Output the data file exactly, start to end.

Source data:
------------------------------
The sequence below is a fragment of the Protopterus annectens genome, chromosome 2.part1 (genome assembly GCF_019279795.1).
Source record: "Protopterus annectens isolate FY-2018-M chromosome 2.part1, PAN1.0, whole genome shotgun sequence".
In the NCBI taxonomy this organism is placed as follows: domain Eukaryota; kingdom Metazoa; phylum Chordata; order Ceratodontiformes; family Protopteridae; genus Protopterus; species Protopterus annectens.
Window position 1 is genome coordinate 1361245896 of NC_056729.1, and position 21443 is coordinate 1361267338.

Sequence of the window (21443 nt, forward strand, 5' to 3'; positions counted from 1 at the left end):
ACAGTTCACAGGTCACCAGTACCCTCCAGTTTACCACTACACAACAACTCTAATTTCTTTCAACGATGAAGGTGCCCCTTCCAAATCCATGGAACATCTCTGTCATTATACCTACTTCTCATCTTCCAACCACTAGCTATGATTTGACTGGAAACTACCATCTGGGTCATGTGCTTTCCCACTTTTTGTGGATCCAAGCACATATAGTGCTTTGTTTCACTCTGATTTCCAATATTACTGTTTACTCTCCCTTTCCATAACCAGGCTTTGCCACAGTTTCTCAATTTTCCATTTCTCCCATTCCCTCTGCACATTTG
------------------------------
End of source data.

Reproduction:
The sequence below is a fragment of the Protopterus annectens genome, chromosome 2.part1 (genome assembly GCF_019279795.1).
Source record: "Protopterus annectens isolate FY-2018-M chromosome 2.part1, PAN1.0, whole genome shotgun sequence".
In the NCBI taxonomy this organism is placed as follows: domain Eukaryota; kingdom Metazoa; phylum Chordata; order Ceratodontiformes; family Protopteridae; genus Protopterus; species Protopterus annectens.
Window position 1 is genome coordinate 1361245896 of NC_056729.1, and position 21443 is coordinate 1361267338.

Sequence of the window (21443 nt, forward strand, 5' to 3'; positions counted from 1 at the left end):
ACAGTTCACAGGTCACCAGTACCCTCCAGTTTACCACTACACAACAACTCTAATTTCTTTCAACGATGAAGGTGCCCCTTCCAAATCCATGGAACATCTCTGTCATTATACCTACTTCTCATCTTCCAACCACTAGCTATGATTTGACTGGAAACTACCATCTGGGTCATGTGCTTTCCCACTTTTTGTGGATCCAAGCACATATAGTGCTTTGTTTCACTCTGATTTCCAATATTACTGTTTACTCTCCCTTTCCATAACCAGGCTTTGCCACAGTTTCTCAATTTTCCATTTCTCCCATTCCCTCTGCACATTTG